One of the many benefits of implementing an AVB network has been the reduction in the number of connections, reports Marc-Olivier Germain, owner of Méduse Audio Inc., the designer of the system and the audio system technician on the tour. “I used to drive the amps with AES, and would usually have a network just to do the remote control,” he recalls. “By using AVB, I eliminated one of the two XLR connections on the amplifiers, so there’s less patching and less material to carry around.” Plus, because every amp is connected via Cat 5 cable, any system reconfiguration and patching is done in the software. “You don’t need to do any physical connections once your network is set up.”
“I’m also using a little MOTU AVB USB soundcard device at my front-of-house rack so I can grab AVB streams from my Galaxy to look at the EQ curves in real time in Smaart,” Germain adds. The next step, he says, will be to integrate the AVB outputs of the Avid FOH console into the setup. “So we’ve got a few different manufacturers and they all talk to each other, and everything is stable,” he says. “I haven’t had to use the analog redundancy. Once the AVB stream is locked, it’s virtually impossible to lose it.”
Germain’s loudspeaker design complement includes 12 K1 over four K2 flown at each corner of the 25-foot by 25-foot stage above a four-sided video wall. “Behind each K1/K2 main hang there is a tower of eight KS28 angled at 45 degrees, and the two middle subs are reversed using the cardioid preset. By flying the system in this configuration, I stay clear of the moving lighting elements,” he says.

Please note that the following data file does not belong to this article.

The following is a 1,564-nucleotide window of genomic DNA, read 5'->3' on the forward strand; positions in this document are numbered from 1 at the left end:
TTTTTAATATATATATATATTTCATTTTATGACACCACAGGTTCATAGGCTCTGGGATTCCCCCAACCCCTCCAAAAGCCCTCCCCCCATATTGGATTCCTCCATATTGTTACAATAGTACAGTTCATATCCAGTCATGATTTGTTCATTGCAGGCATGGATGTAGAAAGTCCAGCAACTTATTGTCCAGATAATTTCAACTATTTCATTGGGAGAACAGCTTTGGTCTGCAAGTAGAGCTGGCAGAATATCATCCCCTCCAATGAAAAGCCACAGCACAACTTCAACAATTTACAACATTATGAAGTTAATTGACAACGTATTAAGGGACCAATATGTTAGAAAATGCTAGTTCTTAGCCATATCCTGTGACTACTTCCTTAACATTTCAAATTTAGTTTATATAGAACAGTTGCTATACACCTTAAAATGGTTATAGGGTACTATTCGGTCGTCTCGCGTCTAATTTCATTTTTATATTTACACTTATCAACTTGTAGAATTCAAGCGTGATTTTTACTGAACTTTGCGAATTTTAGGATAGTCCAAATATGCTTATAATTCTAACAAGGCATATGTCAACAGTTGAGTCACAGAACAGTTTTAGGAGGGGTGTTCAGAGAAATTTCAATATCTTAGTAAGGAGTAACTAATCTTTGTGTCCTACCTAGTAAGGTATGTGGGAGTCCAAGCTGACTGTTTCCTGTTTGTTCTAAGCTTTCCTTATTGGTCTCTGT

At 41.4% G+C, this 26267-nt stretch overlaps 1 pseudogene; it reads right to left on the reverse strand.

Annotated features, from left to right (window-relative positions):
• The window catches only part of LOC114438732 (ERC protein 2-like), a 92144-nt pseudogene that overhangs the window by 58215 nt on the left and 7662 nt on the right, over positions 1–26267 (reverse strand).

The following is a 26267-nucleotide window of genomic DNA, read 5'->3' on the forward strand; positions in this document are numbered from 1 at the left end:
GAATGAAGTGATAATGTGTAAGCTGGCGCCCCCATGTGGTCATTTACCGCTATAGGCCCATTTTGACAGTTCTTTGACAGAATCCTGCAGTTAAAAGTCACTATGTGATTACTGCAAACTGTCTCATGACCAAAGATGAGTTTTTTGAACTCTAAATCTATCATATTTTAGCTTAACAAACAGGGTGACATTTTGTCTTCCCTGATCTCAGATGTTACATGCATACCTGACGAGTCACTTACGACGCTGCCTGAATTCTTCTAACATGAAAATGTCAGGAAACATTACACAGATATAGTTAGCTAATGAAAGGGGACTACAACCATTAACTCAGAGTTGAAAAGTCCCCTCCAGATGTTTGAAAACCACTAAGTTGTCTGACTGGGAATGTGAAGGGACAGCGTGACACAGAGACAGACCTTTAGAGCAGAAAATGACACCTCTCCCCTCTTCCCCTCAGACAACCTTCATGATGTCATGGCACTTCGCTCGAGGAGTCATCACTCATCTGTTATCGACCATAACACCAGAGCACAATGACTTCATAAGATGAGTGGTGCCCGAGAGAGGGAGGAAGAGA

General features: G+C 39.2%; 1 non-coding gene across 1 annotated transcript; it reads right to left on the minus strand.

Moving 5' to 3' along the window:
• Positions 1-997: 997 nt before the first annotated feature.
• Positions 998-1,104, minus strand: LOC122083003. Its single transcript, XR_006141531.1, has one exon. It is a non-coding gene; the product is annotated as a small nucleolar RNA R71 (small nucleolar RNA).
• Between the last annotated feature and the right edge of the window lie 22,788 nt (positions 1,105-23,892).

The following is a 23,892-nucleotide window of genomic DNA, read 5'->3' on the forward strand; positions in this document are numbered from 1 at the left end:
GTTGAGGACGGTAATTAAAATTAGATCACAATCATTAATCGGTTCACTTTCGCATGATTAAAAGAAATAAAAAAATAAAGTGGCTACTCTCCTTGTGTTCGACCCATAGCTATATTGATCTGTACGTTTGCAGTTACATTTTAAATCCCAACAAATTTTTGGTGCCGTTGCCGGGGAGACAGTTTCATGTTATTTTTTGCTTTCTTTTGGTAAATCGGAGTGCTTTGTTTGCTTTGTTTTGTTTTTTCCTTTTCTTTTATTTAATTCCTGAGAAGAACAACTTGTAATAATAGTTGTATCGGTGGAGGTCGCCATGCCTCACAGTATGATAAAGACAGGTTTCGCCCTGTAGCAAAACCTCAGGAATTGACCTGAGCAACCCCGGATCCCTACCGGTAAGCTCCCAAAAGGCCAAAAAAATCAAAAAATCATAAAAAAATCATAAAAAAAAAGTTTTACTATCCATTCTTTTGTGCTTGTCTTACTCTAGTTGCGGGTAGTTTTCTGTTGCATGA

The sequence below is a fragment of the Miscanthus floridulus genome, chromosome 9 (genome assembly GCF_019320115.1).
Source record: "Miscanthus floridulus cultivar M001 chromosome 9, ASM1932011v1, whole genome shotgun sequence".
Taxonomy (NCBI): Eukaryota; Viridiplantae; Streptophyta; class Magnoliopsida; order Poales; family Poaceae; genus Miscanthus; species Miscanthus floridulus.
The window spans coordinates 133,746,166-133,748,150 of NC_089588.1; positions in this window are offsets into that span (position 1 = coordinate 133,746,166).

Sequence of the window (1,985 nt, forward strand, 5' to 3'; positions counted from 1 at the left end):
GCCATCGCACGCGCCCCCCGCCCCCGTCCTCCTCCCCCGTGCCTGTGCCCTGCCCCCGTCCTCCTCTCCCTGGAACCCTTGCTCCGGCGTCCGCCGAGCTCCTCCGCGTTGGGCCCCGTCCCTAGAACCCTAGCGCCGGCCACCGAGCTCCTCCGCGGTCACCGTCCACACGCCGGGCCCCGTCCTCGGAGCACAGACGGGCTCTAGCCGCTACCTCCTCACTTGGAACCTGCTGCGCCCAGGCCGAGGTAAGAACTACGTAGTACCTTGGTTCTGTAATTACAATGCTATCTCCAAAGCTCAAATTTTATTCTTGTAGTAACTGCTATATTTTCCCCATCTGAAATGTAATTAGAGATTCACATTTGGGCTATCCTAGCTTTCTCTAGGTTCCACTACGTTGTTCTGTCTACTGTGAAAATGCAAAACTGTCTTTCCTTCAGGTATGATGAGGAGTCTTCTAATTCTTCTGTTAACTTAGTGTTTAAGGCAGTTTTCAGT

Beside each subwoofer hang there are 16 K2 facing the sides, providing coverage into the corners of the arena. “I’m running those side hangs most of the time at 90 degrees asymmetrical towards the outside. The hangs are probably less than 60 feet apart and I don’t want too much of an overlap in the middle. That’s why I keep the onstage side of the K2 ‘closed’ via the adjustable fins at 35 degrees asymmetric.”
With so many boxes equidistant from the center of the stage, where the band’s drummer is positioned, the four corner sources could sum together significantly, he continues. “By using the cardioid preset on the subs and having them behind the arrays it makes a kind of end-fire between the main and subs. The low end is totally under control on the stage.”
Supplementing the flown low-end cabinets, two stacks each of three KS28 subs in a cardioid configuration are positioned on the ground at each corner of the stage. “One stack faces downstage and the other is against it, facing the side,” says Germain. “I put a little bit of delay on the outside stacks to spread them out and make the coverage a little more even towards the sides of the venue.”
He adds that L-Acoustics X8 coaxial cabinets served as the tour’s front fills. “I put the front fills on the subs at each corner. To get enough throw on the main upstage and downstage sides I used two ARCS Wide per corner but kept the X8s on the sides.”
There are 20 LA12X amplified controllers flown per corner. “We’re able to control them and distribute audio without having any cable loss; it’s all fiber optic cable,” comments Brazeau. Twelve more LA12X beneath the stage drive the ground-stacked subs and fills, which means that the distance between system elements can be significantly increased.